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Into Myanmar Military’s Future

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The Tatmadaw, as the Myanmar Armed Forces are referred to, celebrate their 75th Anniversary Day on 27 March 2020, i.e. today. The Tatmadaw Nay as it is also referred to, commemorates the rebellion against the Japanese occupation during World War II. This was the day when Bogyoke Aung San and his 30 Comrades, the Thakins, turned against the Japanese Fascists and drove them out of then Burma. Initially observed as the Anti-Fascist Day, the day is today observed as the Tatmadaw Day and is a national holiday, complete with a major parade at Nay Pi Taw. Last year, Vice Senior General Soe Win delivered the speech on behalf of Senior General Aung Ming Hlaing who was unable to do so due to a knee injury. This year, in deference to the needs of social distancing due COVID-19, the parade stands indefinitely postponed. This year is the Diamond Jubilee Year and Commander in Chief of Defence Services Senior General Min Aung Hlaing released a Message of Greetings where he reiterated the Three National Causes and Four Solemn Vows of the Tatmadaw Members.1

On this 75th Anniversary Day, the present Tatmadaw is a shadow of its former self. A major disconnect between the troops on ground i.e. their conduct, living conditions, sources of income and pay scales vis-à-vis the senior officers is evident to all observers. The recent overrunning of a Battalion and capture of the Battalion Commander by the Arakan Army is a blot on their abilities. Repeated tactical and operational losses at the hands of the Arakan Army in the Rakhine and Chin States reveal a less than competent, higher leadership at the operational and strategic levels. Rampant and inefficient use of artillery barrages and fighter jets for strafing and aerial bombing with massive collateral damage is symptomatic of a mindset which over relies on conventional asymmetries to offset un-conventional disadvantages of terrain, intelligence and training. Such actions have further alienated the Tatmadaw from the locals, depriving them of local intelligence…a sine qua non for counter insurgency. The Rohingya Crisis that the Tatmadaw has foisted upon the nation is an example of how short sighted military leadership has cost the Government aplenty.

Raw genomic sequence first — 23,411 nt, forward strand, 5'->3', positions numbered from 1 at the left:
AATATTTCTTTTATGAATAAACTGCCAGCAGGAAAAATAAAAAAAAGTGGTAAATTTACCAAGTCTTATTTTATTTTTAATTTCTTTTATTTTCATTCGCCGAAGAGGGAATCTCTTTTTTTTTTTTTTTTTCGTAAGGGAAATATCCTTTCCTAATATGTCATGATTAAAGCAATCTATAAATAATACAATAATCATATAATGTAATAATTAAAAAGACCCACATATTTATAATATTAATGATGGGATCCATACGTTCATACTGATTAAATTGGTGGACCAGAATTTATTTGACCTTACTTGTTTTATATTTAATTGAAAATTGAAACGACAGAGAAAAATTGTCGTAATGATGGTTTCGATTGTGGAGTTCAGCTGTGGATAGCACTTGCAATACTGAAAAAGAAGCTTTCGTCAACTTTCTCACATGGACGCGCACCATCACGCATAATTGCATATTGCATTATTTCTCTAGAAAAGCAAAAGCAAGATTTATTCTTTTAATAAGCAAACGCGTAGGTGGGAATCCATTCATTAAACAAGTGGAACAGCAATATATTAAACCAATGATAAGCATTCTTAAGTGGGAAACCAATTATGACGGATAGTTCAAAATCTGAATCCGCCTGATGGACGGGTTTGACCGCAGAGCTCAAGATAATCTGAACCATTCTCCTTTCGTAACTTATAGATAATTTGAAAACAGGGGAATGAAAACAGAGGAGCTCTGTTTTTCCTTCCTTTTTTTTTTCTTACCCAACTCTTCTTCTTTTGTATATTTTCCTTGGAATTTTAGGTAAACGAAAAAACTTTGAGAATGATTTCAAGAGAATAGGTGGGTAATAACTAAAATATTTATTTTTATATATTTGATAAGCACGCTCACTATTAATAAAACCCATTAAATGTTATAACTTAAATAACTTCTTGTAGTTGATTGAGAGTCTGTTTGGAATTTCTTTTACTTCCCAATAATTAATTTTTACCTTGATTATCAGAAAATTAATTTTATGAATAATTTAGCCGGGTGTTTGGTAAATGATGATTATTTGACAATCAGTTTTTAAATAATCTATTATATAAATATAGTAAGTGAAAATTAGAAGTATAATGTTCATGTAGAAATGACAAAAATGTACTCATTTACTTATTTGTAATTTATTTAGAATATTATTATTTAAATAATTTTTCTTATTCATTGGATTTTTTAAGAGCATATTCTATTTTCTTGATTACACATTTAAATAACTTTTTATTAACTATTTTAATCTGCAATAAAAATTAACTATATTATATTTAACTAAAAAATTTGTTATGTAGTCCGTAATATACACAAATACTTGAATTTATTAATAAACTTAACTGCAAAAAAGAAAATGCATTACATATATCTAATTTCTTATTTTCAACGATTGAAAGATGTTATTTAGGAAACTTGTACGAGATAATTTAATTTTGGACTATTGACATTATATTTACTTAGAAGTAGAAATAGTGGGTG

Overall, the Tatmadaw today has been found somewhat wanting in working towards delivery the national level aspirations. This is a major mismatch between capability and aspiration which the military leadership does not publicly acknowledge, either because they do not realise it, or they are do now want to highlight it at the peril of losing face and space in the national narrative.

So what then is the way forward for the Tatmadaw to recover lost ground, reputation and relevance today? To begin with, acknowledging the problem is the half the battle. Senior commanders in Tatmadaw need to start with identifying and acknowledging the problem that besets the organisation. There seems to be a total lack of honest introspection in the organisation fuelled by an overbearing sedition law which threatens everyone even constructively critical of the organisation. Prima facie, the lucre of high offices, the comfortable bogey of national security and the need to secure ones position and status in the national leadership spectrum, drives all higher level military motivation. Honest introspection will naturally lead the decision makers to the correct path for reviving the Tatmadaw.

Secondly, politics has been the bane for militaries all the world over. So it is for Tatmadaw. Truly, the Tatmadaw is in an unenviable position. Having to extricate itself from a system where it has been ruling the roost for decades, while securing itself from prosecution, it is in a difficult and vulnerable situation. If it lets go of the power, it makes itself vulnerable to prosecution by civilian law makers. Thus, really it has no option but to hold on to the power. Militarily, unless it is able to let go of the politics, there is unlikely to be any improvement in the quality of soldiering that it can produce. When commanders in chain are involved in politicking, it is at the cost of military efficiency. Politics has become an expensive distraction for a force which is paying the price in blood. The question is, with elections looming and with the hold that Aung San SuuKyi has over the military, can she convince them to take a step back, in exchange for a degree of immunity which they would desperately need, in order to step back? In an article in The Economist entitled ‘General Myopia: Why Myanmar’s army is wrong to reject limits on its power’, the author argues that: